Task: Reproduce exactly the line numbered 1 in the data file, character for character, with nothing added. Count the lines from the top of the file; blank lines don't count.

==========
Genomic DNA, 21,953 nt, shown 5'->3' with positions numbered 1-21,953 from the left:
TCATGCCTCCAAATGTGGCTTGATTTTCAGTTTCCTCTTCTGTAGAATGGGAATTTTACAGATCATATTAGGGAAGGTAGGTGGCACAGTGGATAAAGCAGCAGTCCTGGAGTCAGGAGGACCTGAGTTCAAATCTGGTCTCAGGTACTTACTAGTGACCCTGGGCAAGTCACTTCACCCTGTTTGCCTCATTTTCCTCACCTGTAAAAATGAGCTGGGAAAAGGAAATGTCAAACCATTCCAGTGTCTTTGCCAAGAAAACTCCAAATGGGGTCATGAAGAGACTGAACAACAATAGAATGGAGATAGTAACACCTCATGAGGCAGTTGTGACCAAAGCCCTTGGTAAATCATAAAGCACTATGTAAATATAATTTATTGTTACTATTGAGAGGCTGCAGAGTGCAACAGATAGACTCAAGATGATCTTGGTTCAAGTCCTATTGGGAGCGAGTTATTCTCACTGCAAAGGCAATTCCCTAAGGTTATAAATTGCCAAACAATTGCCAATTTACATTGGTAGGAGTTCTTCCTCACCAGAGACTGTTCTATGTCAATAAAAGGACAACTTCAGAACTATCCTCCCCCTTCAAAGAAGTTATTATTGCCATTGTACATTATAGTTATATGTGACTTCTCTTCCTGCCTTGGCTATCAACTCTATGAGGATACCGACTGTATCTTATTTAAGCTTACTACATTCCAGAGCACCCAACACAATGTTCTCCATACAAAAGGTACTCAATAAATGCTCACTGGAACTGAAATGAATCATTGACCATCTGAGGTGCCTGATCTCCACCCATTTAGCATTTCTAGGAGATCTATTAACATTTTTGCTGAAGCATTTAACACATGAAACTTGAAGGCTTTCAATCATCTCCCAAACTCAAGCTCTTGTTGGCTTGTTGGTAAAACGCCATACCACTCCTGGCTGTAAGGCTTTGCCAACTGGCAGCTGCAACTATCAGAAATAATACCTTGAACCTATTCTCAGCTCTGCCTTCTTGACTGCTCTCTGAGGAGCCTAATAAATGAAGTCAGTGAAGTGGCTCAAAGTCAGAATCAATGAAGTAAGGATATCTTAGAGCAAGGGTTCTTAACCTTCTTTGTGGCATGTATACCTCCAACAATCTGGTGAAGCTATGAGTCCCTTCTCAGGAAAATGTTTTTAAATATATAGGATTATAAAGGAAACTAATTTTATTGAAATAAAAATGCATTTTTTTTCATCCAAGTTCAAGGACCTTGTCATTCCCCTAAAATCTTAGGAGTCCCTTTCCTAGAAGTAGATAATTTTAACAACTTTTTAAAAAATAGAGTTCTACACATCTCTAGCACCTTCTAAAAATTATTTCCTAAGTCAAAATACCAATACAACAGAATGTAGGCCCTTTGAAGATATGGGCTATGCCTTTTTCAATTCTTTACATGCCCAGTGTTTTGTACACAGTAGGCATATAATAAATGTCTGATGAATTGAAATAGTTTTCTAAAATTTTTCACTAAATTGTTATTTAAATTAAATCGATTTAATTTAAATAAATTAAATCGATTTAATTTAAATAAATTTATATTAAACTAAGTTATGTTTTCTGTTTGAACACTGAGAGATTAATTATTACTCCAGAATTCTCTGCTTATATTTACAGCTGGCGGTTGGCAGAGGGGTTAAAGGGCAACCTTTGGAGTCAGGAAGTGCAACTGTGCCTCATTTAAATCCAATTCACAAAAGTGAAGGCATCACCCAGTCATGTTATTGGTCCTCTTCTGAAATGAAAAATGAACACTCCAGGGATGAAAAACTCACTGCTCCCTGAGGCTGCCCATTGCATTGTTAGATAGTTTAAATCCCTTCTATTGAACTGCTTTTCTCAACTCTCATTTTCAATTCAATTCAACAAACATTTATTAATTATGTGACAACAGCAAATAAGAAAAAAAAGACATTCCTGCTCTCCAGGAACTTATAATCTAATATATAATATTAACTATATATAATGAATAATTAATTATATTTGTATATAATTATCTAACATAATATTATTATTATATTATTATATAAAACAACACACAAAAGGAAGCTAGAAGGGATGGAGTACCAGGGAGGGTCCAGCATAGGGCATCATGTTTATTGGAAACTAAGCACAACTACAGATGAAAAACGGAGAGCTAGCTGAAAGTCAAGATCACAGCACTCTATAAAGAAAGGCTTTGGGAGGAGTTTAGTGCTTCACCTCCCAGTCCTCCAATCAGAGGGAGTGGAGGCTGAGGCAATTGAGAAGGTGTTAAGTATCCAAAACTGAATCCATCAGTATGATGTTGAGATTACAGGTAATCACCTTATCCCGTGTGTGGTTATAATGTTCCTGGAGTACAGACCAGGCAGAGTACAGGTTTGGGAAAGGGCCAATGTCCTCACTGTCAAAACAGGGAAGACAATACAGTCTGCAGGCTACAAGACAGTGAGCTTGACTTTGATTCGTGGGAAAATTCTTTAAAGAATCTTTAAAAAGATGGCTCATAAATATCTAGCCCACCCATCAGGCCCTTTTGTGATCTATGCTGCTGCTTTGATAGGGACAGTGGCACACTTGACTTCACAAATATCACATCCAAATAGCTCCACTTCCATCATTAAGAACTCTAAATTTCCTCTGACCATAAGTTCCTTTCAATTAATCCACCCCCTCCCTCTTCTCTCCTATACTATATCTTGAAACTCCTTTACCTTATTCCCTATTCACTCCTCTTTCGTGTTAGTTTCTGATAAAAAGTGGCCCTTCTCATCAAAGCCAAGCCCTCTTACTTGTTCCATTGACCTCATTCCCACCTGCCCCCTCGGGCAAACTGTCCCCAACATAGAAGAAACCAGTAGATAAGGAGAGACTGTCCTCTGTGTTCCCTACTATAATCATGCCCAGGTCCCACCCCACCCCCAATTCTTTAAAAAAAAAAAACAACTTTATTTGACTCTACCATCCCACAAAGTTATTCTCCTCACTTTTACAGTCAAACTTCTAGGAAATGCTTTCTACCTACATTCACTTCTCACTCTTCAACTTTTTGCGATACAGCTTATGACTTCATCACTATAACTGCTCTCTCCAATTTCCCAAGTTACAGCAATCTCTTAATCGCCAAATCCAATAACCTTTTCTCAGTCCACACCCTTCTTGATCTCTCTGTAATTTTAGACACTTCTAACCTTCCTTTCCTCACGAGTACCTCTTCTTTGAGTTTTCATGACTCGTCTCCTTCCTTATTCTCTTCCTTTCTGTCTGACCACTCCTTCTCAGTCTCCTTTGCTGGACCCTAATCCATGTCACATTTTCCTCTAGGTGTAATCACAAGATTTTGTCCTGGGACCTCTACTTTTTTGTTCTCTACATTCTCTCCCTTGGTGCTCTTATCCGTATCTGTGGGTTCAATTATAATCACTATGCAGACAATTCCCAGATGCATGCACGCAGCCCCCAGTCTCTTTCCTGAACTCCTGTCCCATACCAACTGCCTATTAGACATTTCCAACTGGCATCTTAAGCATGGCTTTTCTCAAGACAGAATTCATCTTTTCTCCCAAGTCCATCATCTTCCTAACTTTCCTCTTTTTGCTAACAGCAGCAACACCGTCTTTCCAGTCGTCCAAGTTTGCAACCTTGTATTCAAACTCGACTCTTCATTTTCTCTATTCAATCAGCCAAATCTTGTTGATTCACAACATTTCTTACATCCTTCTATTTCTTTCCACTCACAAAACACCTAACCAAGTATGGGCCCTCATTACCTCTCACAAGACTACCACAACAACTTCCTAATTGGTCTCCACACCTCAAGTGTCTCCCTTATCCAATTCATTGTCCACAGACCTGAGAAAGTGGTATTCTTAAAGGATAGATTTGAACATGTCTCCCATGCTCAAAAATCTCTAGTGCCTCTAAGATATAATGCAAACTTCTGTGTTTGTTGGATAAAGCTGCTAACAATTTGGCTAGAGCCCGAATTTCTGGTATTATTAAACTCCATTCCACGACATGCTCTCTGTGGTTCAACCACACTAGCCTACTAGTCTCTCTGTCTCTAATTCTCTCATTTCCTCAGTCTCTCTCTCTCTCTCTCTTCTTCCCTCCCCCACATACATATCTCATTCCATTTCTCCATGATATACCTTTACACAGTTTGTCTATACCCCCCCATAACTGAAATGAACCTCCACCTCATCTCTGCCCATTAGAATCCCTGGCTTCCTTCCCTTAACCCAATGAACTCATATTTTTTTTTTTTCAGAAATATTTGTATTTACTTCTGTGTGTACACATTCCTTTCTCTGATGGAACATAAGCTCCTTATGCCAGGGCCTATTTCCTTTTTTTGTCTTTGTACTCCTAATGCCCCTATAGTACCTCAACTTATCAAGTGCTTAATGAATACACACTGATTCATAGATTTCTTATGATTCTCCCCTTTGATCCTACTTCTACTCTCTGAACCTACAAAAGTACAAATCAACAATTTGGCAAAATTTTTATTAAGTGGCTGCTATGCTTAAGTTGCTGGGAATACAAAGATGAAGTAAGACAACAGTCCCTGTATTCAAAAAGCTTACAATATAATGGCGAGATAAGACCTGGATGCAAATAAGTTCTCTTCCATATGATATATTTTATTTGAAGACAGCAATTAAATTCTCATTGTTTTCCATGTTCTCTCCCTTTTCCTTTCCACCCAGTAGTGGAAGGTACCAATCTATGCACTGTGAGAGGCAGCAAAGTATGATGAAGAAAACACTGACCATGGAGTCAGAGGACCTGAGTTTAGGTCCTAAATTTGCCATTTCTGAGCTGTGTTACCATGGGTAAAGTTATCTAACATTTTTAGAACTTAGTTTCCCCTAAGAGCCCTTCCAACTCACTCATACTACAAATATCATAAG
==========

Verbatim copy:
Genomic DNA, 21,953 nt, shown 5'->3' with positions numbered 1-21,953 from the left: